Progress and promise in understanding the genetic basis of common diseases

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Progress and promise in understanding the genetic basis of common diseases

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Title: Progress and promise in understanding the genetic basis of common diseases
Author: Price, Alkes L.; Spencer, Chris C. A.; Donnelly, Peter

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Citation: Price, Alkes L., Chris C. A. Spencer, and Peter Donnelly. 2015. “Progress and promise in understanding the genetic basis of common diseases.” Proceedings of the Royal Society B: Biological Sciences 282 (1821): 20151684. doi:10.1098/rspb.2015.1684. http://dx.doi.org/10.1098/rspb.2015.1684.
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Abstract: Susceptibility to common human diseases is influenced by both genetic and environmental factors. The explosive growth of genetic data, and the knowledge that it is generating, are transforming our biological understanding of these diseases. In this review, we describe the technological and analytical advances that have enabled genome-wide association studies to be successful in identifying a large number of genetic variants robustly associated with common disease. We examine the biological insights that these genetic associations are beginning to produce, from functional mechanisms involving individual genes to biological pathways linking associated genes, and the identification of functional annotations, some of which are cell-type-specific, enriched in disease associations. Although most efforts have focused on identifying and interpreting genetic variants that are irrefutably associated with disease, it is increasingly clear that—even at large sample sizes—these represent only the tip of the iceberg of genetic signal, motivating polygenic analyses that consider the effects of genetic variants throughout the genome, including modest effects that are not individually statistically significant. As data from an increasingly large number of diseases and traits are analysed, pleiotropic effects (defined as genetic loci affecting multiple phenotypes) can help integrate our biological understanding. Looking forward, the next generation of population-scale data resources, linking genomic information with health outcomes, will lead to another step-change in our ability to understand, and treat, common diseases.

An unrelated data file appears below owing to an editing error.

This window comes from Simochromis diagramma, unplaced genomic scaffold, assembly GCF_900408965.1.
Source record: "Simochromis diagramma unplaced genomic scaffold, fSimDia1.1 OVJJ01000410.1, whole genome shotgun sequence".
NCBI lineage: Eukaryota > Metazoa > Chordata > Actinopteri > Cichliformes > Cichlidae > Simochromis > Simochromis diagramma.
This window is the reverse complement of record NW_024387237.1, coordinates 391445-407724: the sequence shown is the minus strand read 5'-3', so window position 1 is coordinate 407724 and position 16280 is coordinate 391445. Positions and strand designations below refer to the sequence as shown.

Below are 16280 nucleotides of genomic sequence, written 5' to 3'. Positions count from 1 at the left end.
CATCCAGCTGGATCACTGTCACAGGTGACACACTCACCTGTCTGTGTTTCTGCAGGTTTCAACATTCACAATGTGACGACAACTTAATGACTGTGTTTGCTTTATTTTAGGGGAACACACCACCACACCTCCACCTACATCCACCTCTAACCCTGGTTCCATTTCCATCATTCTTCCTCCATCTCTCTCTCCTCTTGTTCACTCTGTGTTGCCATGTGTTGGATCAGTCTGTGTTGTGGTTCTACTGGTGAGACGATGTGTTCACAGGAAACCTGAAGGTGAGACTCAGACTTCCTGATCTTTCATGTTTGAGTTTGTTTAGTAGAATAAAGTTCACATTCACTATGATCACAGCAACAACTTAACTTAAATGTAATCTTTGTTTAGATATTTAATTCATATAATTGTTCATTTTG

Published Version: doi:10.1098/rspb.2015.1684
Other Sources: http://www.ncbi.nlm.nih.gov/pmc/articles/PMC4707742/pdf/
Terms of Use: This article is made available under the terms and conditions applicable to Other Posted Material, as set forth at http://nrs.harvard.edu/urn-3:HUL.InstRepos:dash.current.terms-of-use#LAA
Citable link to this page: http://nrs.harvard.edu/urn-3:HUL.InstRepos:24984001
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